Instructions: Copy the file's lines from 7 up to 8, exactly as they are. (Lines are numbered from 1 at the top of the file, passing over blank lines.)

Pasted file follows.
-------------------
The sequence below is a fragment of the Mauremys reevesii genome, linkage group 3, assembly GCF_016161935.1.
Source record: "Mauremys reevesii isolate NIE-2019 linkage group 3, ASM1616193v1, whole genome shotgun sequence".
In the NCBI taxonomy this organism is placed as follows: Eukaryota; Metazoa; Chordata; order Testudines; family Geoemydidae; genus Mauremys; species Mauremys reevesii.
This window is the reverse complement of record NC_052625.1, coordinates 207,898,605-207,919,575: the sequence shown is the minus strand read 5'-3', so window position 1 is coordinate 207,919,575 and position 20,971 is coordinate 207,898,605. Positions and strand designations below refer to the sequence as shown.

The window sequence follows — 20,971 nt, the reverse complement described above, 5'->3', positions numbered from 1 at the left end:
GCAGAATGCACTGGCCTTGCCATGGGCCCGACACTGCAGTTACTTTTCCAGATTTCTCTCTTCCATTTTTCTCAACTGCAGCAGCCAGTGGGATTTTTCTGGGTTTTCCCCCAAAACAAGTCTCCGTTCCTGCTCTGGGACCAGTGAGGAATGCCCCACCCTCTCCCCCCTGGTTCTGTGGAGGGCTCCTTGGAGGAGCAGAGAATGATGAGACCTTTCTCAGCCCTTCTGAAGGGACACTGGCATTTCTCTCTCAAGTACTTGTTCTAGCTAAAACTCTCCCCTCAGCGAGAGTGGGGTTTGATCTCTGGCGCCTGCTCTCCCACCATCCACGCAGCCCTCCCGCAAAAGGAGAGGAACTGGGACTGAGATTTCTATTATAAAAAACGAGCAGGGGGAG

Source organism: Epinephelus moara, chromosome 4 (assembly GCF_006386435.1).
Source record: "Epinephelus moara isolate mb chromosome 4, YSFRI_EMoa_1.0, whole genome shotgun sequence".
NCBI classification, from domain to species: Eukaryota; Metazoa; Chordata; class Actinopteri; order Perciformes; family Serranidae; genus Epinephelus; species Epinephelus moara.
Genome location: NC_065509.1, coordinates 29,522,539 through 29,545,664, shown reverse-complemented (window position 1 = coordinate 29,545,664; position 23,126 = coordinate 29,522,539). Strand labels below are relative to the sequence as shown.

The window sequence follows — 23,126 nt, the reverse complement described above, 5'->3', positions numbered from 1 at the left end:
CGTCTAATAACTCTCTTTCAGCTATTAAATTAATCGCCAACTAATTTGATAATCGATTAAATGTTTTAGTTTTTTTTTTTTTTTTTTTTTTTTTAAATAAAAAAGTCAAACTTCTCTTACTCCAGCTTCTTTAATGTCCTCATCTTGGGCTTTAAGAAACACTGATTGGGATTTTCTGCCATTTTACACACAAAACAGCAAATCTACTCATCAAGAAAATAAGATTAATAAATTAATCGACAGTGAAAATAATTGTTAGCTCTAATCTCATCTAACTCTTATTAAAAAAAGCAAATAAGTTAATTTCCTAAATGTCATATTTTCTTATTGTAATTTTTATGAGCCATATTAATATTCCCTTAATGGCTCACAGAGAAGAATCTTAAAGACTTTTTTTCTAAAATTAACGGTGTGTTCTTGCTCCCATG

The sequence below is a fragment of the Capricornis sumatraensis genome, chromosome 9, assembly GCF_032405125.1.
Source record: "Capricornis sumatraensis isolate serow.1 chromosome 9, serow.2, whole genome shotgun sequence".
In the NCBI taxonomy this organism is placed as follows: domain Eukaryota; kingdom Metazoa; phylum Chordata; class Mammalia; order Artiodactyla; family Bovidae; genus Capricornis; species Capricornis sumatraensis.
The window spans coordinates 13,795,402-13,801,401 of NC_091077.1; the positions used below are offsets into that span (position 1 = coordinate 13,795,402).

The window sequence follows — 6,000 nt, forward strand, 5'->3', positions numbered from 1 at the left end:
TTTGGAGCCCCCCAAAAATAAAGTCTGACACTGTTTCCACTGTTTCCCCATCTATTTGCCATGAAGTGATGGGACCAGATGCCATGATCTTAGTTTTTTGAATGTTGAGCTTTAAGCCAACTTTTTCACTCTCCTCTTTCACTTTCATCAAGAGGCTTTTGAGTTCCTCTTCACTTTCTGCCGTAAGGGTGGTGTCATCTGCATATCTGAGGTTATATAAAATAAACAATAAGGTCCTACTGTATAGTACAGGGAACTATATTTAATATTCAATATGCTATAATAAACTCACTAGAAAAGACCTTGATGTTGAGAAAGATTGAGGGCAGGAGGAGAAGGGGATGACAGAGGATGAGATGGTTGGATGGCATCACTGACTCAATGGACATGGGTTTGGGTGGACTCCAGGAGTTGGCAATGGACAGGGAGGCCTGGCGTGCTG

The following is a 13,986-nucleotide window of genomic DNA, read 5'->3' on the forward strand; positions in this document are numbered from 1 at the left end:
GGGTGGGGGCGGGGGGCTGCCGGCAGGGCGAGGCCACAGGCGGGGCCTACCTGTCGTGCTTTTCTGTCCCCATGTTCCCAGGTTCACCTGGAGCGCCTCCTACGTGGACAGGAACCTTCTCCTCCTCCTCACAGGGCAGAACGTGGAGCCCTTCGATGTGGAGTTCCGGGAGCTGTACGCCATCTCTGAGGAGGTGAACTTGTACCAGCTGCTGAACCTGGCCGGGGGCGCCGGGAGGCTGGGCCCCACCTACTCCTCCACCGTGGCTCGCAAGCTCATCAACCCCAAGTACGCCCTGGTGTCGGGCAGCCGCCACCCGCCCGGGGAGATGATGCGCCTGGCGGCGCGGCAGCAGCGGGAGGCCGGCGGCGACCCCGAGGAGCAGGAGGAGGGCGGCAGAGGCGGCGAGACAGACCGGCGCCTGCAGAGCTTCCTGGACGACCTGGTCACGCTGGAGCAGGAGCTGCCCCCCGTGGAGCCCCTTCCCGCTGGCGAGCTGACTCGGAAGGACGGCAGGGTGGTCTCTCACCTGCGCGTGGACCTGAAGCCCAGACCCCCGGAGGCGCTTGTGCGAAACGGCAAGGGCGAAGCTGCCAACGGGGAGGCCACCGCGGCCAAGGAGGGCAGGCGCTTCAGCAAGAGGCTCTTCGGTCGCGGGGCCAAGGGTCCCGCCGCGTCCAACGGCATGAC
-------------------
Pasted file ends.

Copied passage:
Source organism: Epinephelus moara, chromosome 4 (assembly GCF_006386435.1).
Source record: "Epinephelus moara isolate mb chromosome 4, YSFRI_EMoa_1.0, whole genome shotgun sequence".